**Abstract**: This paper deals with the effects of extrinsic uncertainty or sunspots on competitive equilibrium when markets are incomplete. For the two-period, pure-exchange economy with real assets (yielding returns specified in units of goods and sunspot independent), the generic existence of sunspot equilibria is established. In fact, there is a way of finding an asset structure such that, generically in the space of utility functions, the economy with this asset structure has a regular sunspot equilibrium. The proof consists in using an auxiliary economy (with nominal assets) to detect sunspot equilibria in an economy with real assets. This work is an attempt to generalize the particular case of Gottardi and Kajii (1995) to many assets and many states.

**Discussion**: Jan Werner (University of Minnesota) asked about the case in which the number of states is larger than the number of goods. Nadjette Laguecir said that she did not know how her results would change because the method of proof that she developed in the paper does not work in this case.

**A Remark on Rational Expectation Equilibria with Incomplete Markets and Real Assets**

*Herbert Stahn (Beta, Strasbourg)*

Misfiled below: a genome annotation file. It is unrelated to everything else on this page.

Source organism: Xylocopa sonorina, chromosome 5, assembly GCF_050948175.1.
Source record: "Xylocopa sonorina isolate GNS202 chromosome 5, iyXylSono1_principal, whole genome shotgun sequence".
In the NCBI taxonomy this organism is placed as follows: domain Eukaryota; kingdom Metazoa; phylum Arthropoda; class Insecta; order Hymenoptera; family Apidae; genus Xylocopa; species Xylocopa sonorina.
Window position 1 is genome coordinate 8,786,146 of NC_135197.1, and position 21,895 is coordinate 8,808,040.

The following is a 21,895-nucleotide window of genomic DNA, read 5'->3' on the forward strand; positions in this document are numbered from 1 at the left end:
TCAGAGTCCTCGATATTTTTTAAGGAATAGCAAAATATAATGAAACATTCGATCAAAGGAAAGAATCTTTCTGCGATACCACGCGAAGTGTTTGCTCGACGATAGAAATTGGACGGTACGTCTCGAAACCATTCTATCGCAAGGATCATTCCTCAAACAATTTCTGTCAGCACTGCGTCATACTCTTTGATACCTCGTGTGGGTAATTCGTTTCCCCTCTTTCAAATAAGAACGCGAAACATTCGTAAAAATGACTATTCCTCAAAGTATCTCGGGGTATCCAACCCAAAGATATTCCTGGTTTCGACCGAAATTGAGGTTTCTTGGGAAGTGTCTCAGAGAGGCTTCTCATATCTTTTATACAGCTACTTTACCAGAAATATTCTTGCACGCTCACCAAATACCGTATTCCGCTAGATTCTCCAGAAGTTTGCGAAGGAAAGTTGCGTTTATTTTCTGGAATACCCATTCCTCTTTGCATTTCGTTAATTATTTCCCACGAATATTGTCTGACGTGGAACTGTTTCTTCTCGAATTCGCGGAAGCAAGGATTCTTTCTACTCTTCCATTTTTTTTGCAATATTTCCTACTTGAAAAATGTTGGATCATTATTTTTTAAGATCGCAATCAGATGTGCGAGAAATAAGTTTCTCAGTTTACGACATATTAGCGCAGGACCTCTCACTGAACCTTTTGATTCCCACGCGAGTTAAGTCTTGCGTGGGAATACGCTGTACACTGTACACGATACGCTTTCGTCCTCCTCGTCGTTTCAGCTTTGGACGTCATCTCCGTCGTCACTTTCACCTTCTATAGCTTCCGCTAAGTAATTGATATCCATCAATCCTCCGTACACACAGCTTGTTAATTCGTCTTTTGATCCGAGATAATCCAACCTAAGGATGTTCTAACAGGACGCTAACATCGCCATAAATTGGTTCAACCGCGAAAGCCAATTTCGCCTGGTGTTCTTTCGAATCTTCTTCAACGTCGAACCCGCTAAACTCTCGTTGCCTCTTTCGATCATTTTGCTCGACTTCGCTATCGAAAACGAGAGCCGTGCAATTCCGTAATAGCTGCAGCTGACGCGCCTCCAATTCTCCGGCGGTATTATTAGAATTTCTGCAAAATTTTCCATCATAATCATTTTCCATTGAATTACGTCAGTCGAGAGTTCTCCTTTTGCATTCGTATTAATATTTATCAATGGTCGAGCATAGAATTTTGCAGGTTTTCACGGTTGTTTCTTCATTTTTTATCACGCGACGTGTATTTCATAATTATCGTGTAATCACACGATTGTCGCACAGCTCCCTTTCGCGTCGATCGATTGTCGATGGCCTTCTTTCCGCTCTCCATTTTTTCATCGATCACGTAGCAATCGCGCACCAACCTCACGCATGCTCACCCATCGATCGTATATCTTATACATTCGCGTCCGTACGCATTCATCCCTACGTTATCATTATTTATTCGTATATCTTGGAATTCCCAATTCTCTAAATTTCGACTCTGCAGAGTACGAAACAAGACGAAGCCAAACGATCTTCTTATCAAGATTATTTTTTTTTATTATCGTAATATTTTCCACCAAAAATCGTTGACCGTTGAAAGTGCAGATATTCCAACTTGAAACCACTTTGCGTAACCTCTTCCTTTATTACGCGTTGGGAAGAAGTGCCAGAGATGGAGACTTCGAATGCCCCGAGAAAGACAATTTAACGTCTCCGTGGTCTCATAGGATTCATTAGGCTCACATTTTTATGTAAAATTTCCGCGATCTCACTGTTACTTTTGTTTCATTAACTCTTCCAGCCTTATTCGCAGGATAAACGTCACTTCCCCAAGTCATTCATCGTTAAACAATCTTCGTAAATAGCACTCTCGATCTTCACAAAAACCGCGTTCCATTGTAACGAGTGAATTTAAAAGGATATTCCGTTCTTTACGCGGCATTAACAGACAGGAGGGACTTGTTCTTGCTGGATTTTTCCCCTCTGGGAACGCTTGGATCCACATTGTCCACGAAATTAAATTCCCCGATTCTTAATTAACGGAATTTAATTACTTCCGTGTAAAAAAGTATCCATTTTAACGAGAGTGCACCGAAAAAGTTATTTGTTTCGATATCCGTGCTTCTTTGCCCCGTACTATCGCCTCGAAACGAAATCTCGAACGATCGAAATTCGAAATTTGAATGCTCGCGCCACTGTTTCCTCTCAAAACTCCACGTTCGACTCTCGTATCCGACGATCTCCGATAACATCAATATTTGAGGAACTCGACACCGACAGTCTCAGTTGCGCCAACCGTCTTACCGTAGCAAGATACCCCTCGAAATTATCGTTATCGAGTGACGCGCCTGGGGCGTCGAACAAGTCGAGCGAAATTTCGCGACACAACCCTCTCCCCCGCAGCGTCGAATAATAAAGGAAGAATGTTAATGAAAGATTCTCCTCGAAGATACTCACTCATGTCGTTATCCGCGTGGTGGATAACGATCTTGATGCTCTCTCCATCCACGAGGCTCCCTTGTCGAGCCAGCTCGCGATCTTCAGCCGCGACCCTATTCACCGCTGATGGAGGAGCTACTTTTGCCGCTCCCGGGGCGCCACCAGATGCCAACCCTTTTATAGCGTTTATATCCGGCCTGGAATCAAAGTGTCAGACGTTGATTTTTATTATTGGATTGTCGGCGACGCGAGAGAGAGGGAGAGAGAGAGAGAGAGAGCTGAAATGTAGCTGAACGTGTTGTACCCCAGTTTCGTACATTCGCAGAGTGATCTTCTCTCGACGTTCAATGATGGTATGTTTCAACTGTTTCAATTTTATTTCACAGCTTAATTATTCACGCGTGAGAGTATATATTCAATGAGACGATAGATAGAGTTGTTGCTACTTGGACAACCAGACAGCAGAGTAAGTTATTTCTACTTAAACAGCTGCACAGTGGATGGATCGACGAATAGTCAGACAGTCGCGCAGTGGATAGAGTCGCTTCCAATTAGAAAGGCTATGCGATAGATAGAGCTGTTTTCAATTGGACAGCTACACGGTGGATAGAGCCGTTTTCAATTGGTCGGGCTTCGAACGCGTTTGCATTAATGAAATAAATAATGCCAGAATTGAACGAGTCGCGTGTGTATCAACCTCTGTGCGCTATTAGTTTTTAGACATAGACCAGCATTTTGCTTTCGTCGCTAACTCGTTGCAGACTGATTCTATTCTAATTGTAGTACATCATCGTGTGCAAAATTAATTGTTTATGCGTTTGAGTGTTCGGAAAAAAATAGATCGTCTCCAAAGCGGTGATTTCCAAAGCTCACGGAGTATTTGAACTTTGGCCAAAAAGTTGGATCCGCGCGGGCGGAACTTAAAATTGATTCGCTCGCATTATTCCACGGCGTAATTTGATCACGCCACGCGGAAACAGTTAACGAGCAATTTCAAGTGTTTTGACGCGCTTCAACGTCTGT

**Abstract**: The purpose of this paper is to establish the generic existence of a fully revealing rational expectation equilibrium in an economy characterized by incomplete markets and real assets. The method of the proof is closed to the one used by Radner and makes extensively use of standard results on economies with real assets which were obtained by Duffie-Shaffer.

**Discussion**: Roberto Serrano (Brown University) asked if full revelation occurred at state 0 or 1. Herbert Stahn replied that it occurred at state 1. Jan Werner (University of Minnesota) asked if agents need to know all prices for full revelation to occur. Herbert Stahn’s answer was no. Finally, Egbert Dierker (University of Vienna) pointed out that it is not clear how the auctioneer is informed of future prices. Herbert Stahn agreed that, in the context of rational expectations, the assumption that anticipated prices are quoted by an auctioneer is problematic since the process of information acquisition by the auctioneer is not modeled.